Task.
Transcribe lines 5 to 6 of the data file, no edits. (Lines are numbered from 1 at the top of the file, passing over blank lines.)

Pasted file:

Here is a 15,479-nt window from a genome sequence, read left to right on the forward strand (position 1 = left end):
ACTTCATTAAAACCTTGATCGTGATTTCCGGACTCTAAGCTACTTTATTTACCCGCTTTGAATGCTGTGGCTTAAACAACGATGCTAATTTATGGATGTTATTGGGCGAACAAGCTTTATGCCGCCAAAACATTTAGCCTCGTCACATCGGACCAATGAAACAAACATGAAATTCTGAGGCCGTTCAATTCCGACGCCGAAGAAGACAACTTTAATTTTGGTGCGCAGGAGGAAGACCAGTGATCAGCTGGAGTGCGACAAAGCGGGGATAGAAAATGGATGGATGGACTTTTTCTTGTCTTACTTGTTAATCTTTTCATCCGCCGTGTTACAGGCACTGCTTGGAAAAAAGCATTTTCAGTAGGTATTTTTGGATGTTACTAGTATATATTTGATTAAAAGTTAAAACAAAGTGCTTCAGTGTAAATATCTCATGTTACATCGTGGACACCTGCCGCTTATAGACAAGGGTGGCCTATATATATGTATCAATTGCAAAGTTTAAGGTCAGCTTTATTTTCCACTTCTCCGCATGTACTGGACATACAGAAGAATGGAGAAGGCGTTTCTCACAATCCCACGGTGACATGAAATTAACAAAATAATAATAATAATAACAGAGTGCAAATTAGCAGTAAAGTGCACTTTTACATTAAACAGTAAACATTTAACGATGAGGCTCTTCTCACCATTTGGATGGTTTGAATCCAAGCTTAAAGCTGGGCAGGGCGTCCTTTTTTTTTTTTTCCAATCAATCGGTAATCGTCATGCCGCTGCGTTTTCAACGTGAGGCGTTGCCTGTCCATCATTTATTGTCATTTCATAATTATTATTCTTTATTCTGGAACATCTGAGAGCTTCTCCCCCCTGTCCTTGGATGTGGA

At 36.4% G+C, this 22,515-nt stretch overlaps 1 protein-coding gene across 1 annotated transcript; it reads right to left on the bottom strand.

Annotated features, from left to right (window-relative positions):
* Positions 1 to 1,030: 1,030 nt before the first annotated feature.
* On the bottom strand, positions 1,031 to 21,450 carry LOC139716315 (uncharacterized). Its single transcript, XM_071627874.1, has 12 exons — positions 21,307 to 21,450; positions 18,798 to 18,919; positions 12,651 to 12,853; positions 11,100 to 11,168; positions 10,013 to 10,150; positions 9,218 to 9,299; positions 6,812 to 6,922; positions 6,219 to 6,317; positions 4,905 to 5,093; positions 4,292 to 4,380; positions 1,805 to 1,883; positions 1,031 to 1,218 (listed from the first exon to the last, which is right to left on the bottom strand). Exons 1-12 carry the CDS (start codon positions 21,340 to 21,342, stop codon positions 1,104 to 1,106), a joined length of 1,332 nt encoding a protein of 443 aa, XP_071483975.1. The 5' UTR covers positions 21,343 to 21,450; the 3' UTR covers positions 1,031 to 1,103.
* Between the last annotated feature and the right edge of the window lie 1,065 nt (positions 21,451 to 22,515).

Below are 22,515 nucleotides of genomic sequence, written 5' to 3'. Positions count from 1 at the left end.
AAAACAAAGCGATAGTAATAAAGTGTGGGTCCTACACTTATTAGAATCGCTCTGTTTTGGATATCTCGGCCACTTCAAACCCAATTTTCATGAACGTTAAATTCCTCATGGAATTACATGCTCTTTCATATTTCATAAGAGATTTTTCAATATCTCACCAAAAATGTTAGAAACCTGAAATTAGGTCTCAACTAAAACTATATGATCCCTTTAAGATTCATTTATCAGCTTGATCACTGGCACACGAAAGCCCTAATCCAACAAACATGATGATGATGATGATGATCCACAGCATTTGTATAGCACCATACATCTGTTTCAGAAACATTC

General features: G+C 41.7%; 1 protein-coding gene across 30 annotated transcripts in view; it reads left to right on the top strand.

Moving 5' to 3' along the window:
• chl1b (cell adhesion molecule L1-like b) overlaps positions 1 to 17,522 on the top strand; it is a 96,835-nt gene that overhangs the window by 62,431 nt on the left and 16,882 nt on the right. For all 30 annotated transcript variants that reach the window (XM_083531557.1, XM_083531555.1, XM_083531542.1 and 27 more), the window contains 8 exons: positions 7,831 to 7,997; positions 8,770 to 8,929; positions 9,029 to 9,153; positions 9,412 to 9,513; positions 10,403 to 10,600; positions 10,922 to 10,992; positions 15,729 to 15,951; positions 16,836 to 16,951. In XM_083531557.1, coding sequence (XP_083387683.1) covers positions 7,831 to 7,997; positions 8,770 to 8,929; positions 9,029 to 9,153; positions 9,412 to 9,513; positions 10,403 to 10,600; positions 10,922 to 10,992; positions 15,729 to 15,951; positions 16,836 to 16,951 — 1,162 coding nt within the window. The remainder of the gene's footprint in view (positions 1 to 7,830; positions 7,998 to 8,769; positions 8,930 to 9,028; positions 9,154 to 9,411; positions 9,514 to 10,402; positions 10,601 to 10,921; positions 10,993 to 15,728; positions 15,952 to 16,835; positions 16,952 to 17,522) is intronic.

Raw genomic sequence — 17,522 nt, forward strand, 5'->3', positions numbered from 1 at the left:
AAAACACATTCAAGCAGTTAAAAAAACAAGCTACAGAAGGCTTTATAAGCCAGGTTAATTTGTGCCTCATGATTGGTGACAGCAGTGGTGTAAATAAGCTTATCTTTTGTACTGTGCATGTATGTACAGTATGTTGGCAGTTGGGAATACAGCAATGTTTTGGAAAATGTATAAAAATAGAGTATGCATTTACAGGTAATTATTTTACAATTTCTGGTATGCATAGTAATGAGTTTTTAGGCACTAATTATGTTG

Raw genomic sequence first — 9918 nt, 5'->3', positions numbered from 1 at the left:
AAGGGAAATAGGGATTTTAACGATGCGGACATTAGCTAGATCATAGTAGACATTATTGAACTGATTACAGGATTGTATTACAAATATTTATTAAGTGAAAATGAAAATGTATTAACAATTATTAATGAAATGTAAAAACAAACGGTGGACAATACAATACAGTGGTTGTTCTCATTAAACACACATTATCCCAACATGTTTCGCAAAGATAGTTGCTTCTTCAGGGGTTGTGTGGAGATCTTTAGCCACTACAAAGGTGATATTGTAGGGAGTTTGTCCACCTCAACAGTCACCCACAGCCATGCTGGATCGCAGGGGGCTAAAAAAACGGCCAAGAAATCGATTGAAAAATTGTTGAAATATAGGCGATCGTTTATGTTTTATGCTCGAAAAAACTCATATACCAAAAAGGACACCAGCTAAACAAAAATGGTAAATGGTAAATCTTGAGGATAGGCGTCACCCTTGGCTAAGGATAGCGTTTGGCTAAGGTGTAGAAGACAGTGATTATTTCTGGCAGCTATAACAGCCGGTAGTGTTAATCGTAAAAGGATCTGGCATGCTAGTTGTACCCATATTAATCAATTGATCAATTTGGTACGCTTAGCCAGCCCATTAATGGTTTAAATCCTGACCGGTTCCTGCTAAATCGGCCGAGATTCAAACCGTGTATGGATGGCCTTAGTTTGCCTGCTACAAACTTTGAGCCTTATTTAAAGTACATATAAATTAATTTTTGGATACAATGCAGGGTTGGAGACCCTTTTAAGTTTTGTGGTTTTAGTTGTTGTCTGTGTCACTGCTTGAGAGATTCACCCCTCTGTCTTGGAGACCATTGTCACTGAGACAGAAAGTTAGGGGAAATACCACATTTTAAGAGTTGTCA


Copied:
* Positions 1 to 1,030: 1,030 nt before the first annotated feature.
* On the bottom strand, positions 1,031 to 21,450 carry LOC139716315 (uncharacterized). Its single transcript, XM_071627874.1, has 12 exons — positions 21,307 to 21,450; positions 18,798 to 18,919; positions 12,651 to 12,853; positions 11,100 to 11,168; positions 10,013 to 10,150; positions 9,218 to 9,299; positions 6,812 to 6,922; positions 6,219 to 6,317; positions 4,905 to 5,093; positions 4,292 to 4,380; positions 1,805 to 1,883; positions 1,031 to 1,218 (listed from the first exon to the last, which is right to left on the bottom strand). Exons 1-12 carry the CDS (start codon positions 21,340 to 21,342, stop codon positions 1,104 to 1,106), a joined length of 1,332 nt encoding a protein of 443 aa, XP_071483975.1. The 5' UTR covers positions 21,343 to 21,450; the 3' UTR covers positions 1,031 to 1,103.